There are, too, largely incompatible responses. One treats the company as the private property of its shareholders. These shareholders, too busy and too numerous to manage their property themselves, hire salaried managers to run the corporation on their behalf. It is true that the growth of hostile take-overs in the 1980s has given shareholders in American and British companies far more power over managers than they enjoyed before. As a result, senior executives frequently talk of the power of shareholders, and the devotion they have to the interests of the shareholders. But that is about as far as it goes.
The alternative rationalisation treats the company as an extension of the personality of its chief executive. So Microsoft is Bill Gates, General Electric is Jack Welch. All that goes on within the corporation is a manifestation of the vision of these extraordinary individuals. Each new CEO, like a new prophet, is expected to bring to his company (rarely in the UK) a new sense of strategic direction.
Neither of these models bears any relationship to the reality of how large corporations operate. If that is true of US companies, it is even more true of those in other countries. No Japanese manager thinks for a moment that he is the agent of the shareholders, and Japanese chief executives are not encouraged to take a high public profile. In that environment – which does appear to contain many successful companies – the company is clearly seen as a social institution in its own right and the manager is the servant, not the master, of that institution.
Successful market economies, without exception, rely on the effectiveness of collective institutions – groups of people bonded together for a common purpose. I use the word collective to emphasise that they need not be, and mostly are not, political, in the sense in which we normally use the term; they are not governed by systems of ritual debate in which the clash of opposing interests is resolved by popular vote. Most of them are not democratically accountable in any recognisable sense at all. The most important of these collective institutions are firms, but there are many others, ranging from local play groups to the networks of co-operating units, manufacturing commodities ranging from ties to tiles, which form the basis of the economic success of Northern Italy.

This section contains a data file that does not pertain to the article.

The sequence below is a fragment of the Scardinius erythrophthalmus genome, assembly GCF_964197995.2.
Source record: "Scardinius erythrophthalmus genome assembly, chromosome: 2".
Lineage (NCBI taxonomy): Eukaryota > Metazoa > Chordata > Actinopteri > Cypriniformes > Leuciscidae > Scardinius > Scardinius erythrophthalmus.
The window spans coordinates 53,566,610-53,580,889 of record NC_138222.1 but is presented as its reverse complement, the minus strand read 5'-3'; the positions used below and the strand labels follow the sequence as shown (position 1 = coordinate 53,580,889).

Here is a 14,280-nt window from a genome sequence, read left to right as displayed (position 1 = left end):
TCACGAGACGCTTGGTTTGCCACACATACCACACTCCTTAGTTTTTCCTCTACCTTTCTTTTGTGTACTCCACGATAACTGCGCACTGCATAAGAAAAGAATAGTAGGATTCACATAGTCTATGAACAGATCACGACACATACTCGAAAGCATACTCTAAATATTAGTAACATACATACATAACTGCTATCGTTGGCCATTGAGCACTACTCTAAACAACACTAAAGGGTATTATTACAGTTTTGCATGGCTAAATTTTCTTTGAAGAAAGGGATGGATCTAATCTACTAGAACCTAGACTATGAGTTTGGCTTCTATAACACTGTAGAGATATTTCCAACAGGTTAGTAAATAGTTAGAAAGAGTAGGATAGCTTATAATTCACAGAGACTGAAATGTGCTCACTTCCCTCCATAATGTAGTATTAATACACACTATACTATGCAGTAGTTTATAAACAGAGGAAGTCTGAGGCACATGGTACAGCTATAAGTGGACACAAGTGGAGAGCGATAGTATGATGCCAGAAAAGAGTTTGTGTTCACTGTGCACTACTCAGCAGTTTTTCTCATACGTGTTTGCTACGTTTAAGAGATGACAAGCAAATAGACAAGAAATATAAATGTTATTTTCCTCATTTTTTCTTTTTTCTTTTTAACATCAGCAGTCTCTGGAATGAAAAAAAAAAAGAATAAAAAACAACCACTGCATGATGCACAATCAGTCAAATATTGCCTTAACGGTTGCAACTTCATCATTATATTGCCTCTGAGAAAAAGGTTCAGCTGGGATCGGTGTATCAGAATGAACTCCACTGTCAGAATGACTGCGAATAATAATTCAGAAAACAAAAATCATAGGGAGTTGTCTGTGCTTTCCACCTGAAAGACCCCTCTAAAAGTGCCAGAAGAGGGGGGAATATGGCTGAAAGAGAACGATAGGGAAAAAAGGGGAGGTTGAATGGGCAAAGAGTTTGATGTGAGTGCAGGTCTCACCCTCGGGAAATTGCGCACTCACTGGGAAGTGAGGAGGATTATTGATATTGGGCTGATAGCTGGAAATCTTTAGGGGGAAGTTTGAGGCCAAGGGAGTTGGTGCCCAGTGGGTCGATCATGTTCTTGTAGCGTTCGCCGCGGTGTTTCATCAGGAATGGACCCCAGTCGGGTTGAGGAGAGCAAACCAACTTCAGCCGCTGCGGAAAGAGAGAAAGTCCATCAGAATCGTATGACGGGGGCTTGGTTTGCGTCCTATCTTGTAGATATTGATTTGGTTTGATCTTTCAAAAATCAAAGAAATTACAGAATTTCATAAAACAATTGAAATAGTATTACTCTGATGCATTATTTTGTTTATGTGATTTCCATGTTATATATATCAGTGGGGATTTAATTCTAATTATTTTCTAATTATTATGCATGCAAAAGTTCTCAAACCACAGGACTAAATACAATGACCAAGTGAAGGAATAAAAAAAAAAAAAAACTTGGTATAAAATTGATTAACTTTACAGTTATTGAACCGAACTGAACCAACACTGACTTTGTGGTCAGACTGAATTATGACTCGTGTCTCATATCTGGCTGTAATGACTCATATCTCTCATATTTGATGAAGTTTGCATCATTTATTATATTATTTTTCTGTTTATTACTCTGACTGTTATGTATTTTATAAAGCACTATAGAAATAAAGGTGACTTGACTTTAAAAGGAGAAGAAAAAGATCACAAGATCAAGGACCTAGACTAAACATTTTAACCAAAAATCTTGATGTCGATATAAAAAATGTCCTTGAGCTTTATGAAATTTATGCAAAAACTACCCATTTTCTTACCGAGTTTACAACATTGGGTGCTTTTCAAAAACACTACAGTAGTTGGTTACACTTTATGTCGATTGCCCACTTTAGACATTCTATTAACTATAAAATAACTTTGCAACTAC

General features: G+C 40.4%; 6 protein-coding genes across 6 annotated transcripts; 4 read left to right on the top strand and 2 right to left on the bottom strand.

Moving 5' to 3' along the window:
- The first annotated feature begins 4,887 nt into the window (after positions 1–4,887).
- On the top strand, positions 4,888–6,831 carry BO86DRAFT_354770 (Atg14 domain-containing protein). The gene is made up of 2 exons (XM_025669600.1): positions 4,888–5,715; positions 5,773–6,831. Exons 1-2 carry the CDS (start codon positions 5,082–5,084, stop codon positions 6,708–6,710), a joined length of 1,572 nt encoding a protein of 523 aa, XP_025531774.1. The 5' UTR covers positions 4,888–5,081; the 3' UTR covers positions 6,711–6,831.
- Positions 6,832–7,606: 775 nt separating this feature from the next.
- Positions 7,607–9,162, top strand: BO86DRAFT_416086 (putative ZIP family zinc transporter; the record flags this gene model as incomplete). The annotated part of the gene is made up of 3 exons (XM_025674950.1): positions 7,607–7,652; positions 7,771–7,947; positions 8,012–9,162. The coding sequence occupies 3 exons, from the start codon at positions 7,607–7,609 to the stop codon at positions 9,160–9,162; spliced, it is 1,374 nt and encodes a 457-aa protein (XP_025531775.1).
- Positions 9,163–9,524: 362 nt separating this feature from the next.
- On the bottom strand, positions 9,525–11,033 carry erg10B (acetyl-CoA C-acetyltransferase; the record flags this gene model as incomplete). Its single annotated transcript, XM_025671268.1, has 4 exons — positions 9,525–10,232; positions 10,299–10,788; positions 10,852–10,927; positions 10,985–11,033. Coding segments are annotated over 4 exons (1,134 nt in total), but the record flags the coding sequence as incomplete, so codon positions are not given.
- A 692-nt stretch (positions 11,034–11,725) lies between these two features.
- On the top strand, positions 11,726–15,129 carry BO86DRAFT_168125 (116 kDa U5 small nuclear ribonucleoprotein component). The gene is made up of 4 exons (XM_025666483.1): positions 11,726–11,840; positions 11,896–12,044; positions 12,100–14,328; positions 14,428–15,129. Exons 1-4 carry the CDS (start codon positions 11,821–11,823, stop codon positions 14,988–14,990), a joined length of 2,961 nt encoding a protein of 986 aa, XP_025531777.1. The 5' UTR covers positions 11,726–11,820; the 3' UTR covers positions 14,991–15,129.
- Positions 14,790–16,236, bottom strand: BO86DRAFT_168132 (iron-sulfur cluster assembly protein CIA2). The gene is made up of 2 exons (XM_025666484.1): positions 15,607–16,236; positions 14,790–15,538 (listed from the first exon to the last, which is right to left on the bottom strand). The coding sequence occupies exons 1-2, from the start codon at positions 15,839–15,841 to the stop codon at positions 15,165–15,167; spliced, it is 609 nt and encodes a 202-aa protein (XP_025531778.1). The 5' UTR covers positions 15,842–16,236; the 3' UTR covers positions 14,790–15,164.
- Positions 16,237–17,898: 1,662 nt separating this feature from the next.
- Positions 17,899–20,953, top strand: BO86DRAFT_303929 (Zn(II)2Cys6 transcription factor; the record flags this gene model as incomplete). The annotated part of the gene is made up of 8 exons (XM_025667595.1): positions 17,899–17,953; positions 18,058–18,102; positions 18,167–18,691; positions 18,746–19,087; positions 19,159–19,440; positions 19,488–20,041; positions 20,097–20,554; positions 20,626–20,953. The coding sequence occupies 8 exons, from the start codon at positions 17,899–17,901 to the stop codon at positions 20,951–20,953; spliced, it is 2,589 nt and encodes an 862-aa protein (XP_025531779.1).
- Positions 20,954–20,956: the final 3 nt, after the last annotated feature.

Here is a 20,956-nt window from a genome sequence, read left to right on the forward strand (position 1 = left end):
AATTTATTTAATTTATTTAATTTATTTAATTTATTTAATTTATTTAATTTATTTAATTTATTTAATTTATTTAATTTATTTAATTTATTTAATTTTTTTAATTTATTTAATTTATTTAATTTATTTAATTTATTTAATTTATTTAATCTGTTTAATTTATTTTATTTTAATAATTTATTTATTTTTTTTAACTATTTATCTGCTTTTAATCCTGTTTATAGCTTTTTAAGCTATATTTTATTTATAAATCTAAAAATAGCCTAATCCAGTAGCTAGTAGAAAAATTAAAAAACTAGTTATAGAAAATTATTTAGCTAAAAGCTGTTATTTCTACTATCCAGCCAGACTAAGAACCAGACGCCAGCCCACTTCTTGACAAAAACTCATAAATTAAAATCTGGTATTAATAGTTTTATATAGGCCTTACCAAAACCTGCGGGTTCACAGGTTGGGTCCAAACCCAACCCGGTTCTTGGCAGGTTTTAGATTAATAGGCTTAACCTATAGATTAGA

Now no one on the Right ever doubted that it was unrewarding to play cricket on one’s own. They saw that eleven potential cricketers came together each Saturday, and made mutually advantageous contracts with each other for the coming match. Perhaps, in order to avoid the complexity of 11 x 10 bilateral contracts, each made an agreement with the team captain, and they may even have given the club a formal legal status and contracted directly with it. Finding the game enjoyable, the players met again the following Saturday and re-established contact with each other. But in seeing that, they missed the essence of what was going on. The successful teams were always those in which the club took on a life independent of the identity of its individual players. In these teams players (and often the spectators) came to feel a loyalty to the club which reinforced, but also transcended, their obligations to their fellow players. The same is true of successful firms, or successful play groups.
So the efficiency of market economies depends, to a substantial degree, on the success with which these economies manage these collective institutions. And these institutions neither are, nor should be, trying to maximise anything. The objective of the cricket club is to be a good cricket club. That means many things. It means success on the playing field. It means a style of play that is enjoyable for participants and spectators. It means having fun after the match. A good cricket club is one which finds an attractive balance between all these things, and will attract players who like the balance which it strikes.
Most neo-classical economists will anxiously attempt to translate all this into an objective function which is a complicated weighting of the preferences of the individual. Such a translation is possible, although not particularly easy. And in doing it, we are twisting reality to conform to the model, rather than using the model to illuminate reality. It is better, as well as simpler, to recognise that the committee is simply trying to strike a balance between the various things that make a cricket club good.